Lewis-Sigler Institute for Integrative Genomics
Ned S. Wingreen
Ned S. Wingreen
Peter Andolfatto, also Ecology and Evolutionary Biology
William Bialek, also Physics
David Botstein, also Molecular Biology
Thomas Gregor, also Physics
Jason D. Lieb, also Molecular Biology
Coleen T. Murphy, also Molecular Biology
Joshua D. Rabinowitz, also Chemistry
Joshua W. Shaevitz, also Physics
Stanislav Y. Shvartsman, also Chemical and Biological Engineering
Mona Singh, also Computer Science
John D. Storey, also Molecular Biology
David W. Tank, Molecular Biology, Princeton Neuroscience Institute
Olga G. Troyanskaya, also Computer Science
Eric F. Wieschaus, also Molecular Biology
Ned S. Wingreen, also Molecular Biology
Bernard Chazelle, Computer Science
John Groves, Chemistry
Chase P. Broedersz
Andrew M. Leifer
Benjamin B. Machta
Megan N. McClean
Marcus B. Noyes
The Lewis-Sigler Institute for Integrative Genomics was established with a mandate to develop novel approaches to the study of biology in a post-genome-sequence era. The institute comprises a multidisciplinary group of scientists and students working at the interface of biology and the more quantitative sciences and computation. This is meant to include, among others, the fields of genomics, biophysics, computational neurobiology, systems biology, population biology and quantitative genetics, molecular evolution, computational biology, and microbial interactions. Unlike other genomics institutes, the Lewis-Sigler Institute does not focus on generating large amounts of sequence data. Rather, the focus is to extract from these enormous amounts of data an understanding of how biological systems organize and integrate complex processes.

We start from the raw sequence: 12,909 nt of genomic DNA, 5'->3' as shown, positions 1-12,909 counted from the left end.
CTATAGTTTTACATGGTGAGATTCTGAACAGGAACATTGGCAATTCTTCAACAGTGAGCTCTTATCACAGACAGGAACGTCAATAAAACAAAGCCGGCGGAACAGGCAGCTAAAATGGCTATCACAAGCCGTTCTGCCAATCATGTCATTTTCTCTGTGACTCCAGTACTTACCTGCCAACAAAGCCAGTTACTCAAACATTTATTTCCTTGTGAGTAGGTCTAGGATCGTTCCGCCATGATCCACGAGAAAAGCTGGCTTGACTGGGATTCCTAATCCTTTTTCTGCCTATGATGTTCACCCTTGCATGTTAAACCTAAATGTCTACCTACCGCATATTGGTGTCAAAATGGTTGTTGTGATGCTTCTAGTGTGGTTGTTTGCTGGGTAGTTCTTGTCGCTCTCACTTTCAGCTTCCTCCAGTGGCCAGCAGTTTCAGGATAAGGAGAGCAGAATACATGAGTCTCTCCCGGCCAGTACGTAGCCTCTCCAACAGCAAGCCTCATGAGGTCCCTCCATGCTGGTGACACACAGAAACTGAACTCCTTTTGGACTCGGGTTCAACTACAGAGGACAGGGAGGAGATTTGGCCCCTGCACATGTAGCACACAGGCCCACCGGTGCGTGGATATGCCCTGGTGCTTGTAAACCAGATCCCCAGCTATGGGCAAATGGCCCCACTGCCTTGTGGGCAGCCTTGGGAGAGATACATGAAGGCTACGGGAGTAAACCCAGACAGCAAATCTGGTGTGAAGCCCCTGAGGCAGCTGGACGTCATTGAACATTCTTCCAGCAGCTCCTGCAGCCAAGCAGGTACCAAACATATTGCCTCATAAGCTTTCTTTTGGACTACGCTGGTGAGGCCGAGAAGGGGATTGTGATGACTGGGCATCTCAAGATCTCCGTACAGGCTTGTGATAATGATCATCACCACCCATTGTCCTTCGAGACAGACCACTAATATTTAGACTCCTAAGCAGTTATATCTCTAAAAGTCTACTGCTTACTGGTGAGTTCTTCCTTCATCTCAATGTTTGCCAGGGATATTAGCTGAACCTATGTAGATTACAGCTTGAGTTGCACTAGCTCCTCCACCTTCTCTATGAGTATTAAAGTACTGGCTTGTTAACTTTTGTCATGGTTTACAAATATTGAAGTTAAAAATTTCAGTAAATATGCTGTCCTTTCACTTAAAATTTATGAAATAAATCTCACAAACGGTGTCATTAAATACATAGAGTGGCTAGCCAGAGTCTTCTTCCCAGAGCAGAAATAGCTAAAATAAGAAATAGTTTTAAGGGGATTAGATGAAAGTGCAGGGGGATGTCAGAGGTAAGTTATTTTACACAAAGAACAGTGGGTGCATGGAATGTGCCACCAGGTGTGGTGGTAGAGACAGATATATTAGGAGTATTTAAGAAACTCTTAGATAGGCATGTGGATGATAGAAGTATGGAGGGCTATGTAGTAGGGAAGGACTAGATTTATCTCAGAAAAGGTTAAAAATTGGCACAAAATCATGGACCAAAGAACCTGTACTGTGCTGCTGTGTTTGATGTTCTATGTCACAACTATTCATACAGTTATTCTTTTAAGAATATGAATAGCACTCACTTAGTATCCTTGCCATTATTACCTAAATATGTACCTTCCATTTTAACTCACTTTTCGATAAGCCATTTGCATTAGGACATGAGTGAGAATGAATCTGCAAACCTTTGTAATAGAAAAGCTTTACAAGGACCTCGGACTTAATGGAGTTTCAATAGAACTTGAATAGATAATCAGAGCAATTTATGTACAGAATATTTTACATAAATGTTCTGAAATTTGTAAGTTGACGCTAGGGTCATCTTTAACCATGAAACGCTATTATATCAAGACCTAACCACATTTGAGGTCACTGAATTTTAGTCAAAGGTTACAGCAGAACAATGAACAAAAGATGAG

The institute consists of 12 to 15 research groups. All tenured and tenure-track faculty in the institute have appointments in one of the University's departments; among them are molecular biology, ecology and evolutionary biology, physics, chemistry, computer science, chemical and biological engineering, and potentially others.
The institute's mandate includes innovation in teaching, specifically the teaching of biology integrated fully with the more quantitative sciences, mathematics, and computation. Education is carried out formally through the undergraduate certificate and graduate Program in Quantitative and Computational Biology (QCB).
In sum, the Lewis-Sigler Institute is a hub of intellectual activity for quantitatively oriented biologists at every level: undergraduate, graduate, and faculty.